In <10% of patients with prostatitis syndrome, a causative uropathogenic organism can be detected. It has been shown that certain organisms that cause sexually transmitted infections can also cause chronic bacterial prostatitis, which can be hard to diagnose and treat appropriately because prostatic samples obtained by prostatic massage are not routinely tested to detect them. We conducted a clinical study to determine the prevalence of Chlamydia, mycoplasma, and trichomonas infection in 254 patients that were previously diagnosed and treated for chronic prostatitis/chronic pelvic pain syndrome due to negative urethral swab, urine, and prostate samples. Urethral swabs and standard Meares-Stamey four-glass tests were done. Detailed microbiological analysis was conducted to detect the above organisms. Thirty-five (13.8%) patients had positive expressed prostatic secretions/VB3 samples, of which 22 (10.1%) were sexually transmitted organisms that were not detected on previous tests.

  14. Presence of PSA auto-antibodies in men with prostate abnormalities (prostate cancer/benign prostatic hyperplasia/prostatitis).

    PubMed

    Lokant, M T; Naz, R K

    2015-04-01

    Prostate-specific antigen (PSA), produced by the prostate, liquefies post-ejaculate semen. PSA is detected in semen and blood. Increased circulating PSA levels indicate prostate abnormality [prostate cancer (PC), benign prostatic hyperplasia (BPH), prostatitis (PTIS)], with variance among individuals. As the prostate has been proposed as an immune organ, we hypothesise that variation in PSA levels among men may be due to presence of auto-antibodies against PSA. Sera from healthy men (n = 28) and men having prostatitis (n = 25), BPH (n = 30) or PC (n = 29) were tested for PSA antibody presence using enzyme-linked immunosorbent assay (ELISA) values converted to standard deviation (SD) units, and Western blotting. Taking ≥2 SD units as cut-off for positive immunoreactivity, 0% of normal men, 0% with prostatitis, 33% with BPH and 3.45% with PC demonstrated PSA antibodies. One-way analysis of variance (anova) performed on the mean absorbance values and SD units of each group showed BPH as significantly different (P < 0.01) compared with PC and prostatitis. All others were nonsignificant (P < 0.05). Men (33%) with BPH had PSA antibodies by ELISA and Western blot. These discoveries may find clinical application in differential diagnosis among prostate abnormalities, especially differentiating BPH from prostate cancer and prostatitis. © 2014 Blackwell Verlag GmbH.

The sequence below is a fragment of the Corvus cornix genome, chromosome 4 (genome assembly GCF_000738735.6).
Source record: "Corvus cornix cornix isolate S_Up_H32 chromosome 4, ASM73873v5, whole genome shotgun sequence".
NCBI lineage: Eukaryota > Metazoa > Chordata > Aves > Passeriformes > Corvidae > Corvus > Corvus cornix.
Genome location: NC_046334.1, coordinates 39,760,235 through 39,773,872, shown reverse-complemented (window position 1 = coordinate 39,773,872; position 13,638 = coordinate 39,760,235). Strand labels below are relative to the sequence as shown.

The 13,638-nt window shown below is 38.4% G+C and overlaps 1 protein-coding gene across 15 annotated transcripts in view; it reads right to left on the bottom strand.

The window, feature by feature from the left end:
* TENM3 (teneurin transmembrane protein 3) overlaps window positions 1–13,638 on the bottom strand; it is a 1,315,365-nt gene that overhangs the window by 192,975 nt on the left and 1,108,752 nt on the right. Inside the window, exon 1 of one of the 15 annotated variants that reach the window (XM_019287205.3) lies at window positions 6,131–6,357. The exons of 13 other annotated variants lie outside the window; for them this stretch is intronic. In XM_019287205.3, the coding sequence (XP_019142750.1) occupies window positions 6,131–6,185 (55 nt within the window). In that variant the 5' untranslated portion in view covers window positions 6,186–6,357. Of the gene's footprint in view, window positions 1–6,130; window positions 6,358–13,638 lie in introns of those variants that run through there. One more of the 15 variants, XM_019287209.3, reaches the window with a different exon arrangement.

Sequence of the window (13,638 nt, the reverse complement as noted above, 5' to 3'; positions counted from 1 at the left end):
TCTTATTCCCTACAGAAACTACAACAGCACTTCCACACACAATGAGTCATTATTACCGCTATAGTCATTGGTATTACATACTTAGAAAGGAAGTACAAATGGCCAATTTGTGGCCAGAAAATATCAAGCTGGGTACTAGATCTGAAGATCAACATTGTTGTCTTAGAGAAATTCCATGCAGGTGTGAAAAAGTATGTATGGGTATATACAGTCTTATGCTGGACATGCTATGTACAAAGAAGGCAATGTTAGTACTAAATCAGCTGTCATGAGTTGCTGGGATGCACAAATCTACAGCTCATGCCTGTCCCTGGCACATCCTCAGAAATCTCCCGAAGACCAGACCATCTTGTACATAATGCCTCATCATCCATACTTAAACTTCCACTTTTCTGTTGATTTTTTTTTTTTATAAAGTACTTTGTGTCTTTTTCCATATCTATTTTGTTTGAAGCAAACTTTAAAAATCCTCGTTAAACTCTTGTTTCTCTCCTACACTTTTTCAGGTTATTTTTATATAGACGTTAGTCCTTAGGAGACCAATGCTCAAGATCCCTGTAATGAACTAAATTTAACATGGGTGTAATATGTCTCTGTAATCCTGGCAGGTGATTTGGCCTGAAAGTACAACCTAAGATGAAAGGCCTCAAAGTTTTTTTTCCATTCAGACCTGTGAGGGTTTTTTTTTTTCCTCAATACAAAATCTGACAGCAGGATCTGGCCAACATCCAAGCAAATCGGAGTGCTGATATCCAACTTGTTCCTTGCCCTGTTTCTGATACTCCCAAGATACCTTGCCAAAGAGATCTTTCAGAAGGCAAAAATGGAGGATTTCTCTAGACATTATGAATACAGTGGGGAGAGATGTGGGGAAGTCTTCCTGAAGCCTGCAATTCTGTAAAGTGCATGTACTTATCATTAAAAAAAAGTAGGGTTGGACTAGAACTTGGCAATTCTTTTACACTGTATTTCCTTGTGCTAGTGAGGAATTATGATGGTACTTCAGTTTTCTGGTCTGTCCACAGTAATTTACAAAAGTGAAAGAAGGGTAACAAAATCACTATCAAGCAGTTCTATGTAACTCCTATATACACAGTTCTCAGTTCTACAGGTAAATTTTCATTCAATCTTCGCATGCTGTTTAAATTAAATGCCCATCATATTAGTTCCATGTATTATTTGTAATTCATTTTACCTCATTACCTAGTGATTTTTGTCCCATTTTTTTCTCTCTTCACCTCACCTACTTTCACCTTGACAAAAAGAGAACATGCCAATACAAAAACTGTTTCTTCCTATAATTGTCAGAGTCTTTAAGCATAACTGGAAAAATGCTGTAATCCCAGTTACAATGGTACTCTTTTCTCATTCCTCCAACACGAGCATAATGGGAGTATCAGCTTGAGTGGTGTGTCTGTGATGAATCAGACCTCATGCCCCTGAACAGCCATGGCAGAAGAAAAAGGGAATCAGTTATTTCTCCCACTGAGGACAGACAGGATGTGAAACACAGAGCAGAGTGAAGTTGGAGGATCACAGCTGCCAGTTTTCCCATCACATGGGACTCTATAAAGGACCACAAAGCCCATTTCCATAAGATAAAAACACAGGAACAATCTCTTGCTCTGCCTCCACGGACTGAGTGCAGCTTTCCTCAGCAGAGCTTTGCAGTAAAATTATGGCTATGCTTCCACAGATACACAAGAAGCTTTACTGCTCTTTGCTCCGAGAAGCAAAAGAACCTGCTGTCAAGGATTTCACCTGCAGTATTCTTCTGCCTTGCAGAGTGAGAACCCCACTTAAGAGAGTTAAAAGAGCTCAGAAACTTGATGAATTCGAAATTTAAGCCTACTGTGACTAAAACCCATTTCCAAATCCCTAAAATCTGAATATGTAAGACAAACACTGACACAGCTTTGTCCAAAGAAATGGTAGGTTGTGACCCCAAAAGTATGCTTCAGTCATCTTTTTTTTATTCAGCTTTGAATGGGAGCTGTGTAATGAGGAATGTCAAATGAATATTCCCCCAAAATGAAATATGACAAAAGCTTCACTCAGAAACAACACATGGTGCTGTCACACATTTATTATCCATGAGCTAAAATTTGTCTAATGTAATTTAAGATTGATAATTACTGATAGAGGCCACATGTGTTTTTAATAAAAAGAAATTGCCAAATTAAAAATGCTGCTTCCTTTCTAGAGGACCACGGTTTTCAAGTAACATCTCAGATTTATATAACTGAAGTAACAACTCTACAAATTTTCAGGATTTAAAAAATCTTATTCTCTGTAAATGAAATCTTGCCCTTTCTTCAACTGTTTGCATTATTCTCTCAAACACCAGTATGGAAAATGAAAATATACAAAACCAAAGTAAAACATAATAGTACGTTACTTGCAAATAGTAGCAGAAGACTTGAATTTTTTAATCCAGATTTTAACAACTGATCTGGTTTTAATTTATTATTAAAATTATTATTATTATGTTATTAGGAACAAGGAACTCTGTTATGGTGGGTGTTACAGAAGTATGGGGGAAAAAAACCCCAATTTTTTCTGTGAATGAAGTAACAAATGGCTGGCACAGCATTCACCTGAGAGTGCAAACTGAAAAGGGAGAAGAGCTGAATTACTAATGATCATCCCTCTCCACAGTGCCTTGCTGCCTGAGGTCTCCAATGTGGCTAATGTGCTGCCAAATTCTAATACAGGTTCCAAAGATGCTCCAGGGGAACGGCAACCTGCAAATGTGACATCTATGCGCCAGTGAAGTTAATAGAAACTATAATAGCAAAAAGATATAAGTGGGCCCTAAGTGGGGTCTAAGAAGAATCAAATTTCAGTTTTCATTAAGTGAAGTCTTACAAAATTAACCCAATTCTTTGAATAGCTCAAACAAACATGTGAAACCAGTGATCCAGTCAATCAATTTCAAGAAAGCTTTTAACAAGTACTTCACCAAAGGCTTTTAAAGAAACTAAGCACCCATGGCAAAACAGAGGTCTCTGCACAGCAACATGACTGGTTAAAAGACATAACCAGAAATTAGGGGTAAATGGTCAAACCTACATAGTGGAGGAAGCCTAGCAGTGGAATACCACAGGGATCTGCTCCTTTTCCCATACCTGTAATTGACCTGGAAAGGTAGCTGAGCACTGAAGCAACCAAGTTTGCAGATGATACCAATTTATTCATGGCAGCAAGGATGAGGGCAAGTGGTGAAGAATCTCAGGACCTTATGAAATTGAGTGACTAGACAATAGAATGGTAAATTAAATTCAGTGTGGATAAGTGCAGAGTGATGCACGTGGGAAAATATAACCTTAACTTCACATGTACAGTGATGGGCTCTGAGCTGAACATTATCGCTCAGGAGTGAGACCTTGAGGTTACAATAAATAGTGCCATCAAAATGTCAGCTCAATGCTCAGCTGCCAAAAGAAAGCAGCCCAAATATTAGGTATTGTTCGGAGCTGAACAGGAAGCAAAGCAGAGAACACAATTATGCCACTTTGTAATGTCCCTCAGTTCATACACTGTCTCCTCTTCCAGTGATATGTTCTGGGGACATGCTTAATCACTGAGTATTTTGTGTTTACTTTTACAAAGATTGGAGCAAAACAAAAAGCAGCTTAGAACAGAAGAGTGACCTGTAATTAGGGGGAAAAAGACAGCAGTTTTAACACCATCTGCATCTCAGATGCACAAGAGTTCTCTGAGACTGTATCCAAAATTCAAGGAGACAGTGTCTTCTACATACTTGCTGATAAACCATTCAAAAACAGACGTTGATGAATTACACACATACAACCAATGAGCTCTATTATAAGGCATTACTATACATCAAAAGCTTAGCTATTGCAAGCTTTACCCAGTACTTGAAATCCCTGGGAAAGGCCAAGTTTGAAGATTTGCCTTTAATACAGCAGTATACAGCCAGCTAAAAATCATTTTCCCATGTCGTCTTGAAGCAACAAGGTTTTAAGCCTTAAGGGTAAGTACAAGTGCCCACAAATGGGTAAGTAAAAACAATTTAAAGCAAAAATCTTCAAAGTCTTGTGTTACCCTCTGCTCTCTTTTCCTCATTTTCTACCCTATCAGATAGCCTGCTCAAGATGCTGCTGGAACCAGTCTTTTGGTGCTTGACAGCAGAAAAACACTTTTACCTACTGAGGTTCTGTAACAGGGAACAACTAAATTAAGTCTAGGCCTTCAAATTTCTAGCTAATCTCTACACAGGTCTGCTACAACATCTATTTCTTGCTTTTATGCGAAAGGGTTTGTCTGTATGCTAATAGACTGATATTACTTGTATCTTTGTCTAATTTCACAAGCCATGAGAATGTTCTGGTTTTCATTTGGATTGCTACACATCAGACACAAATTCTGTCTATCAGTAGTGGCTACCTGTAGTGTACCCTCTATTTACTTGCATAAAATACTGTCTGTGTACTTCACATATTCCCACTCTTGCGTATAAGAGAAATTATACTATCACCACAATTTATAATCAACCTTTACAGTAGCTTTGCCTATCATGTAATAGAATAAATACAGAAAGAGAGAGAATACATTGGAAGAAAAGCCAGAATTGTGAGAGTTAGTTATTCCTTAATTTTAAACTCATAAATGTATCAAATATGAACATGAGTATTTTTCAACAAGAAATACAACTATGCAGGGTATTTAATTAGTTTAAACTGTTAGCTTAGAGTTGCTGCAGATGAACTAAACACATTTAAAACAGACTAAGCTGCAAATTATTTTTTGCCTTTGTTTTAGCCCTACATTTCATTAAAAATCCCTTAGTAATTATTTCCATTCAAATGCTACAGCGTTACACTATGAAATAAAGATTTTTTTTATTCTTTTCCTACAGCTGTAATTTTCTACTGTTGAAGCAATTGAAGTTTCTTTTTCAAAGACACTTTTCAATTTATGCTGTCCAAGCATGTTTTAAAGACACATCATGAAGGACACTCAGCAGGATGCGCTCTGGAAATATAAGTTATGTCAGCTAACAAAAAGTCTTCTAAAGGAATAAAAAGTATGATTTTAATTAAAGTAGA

15. Long-term effect of extracorporeal shock wave therapy on the treatment of chronic pelvic pain syndrome due to non bacterial prostatitis.

    PubMed

    Moayednia, Amir; Haghdani, Saeid; Khosrawi, Saeid; Yousefi, Elham; Vahdatpour, Babak

    2014-04-01

    There is limited evidence about the chronic pelvic pain syndrome (CPPS) treatment by shockwave therapy, and the aim of this study was to evaluate the effect of extracorporeal shockwave therapy on CPPS due to non bacterial prostatitis in a long-term period. In a follow-up survey, 40 patients with CPPS (that were randomly distributed into the treatment or sham groups were evaluated at 16, 20, and 24 weeks. In the treatment group, patients were treated by extracorporeal shock wave therapy (ESWT) once a week for 4 weeks by a protocol of 3000 impulses, 0.25 mJ/m(2) and 3 Hz of frequency. 0.05 mJ/m(2) were added in each week. In the sham group, the same protocol was applied, but with the probe being turned off. The follow-up assessments were done by visual analog scale for pain and National Institutes of Health-developed Chronic Prostatitis Symptom Index (NIH-CPSI). Data were compared using independent t-test or analysis of variences. Three patients did not complete the study protocol, 37 patients were evlauated (19 patients in treatment and 18 patients in the sham group). At week 24, the mean of pain score, urinary score, quality-of-life and NIH-CPSI score between two groups were not statistically different. Although, ESWT therapy as a safe and effective therapy in CPPS in short-term follow-up has been established, its long-term efficacy was not supported by this study.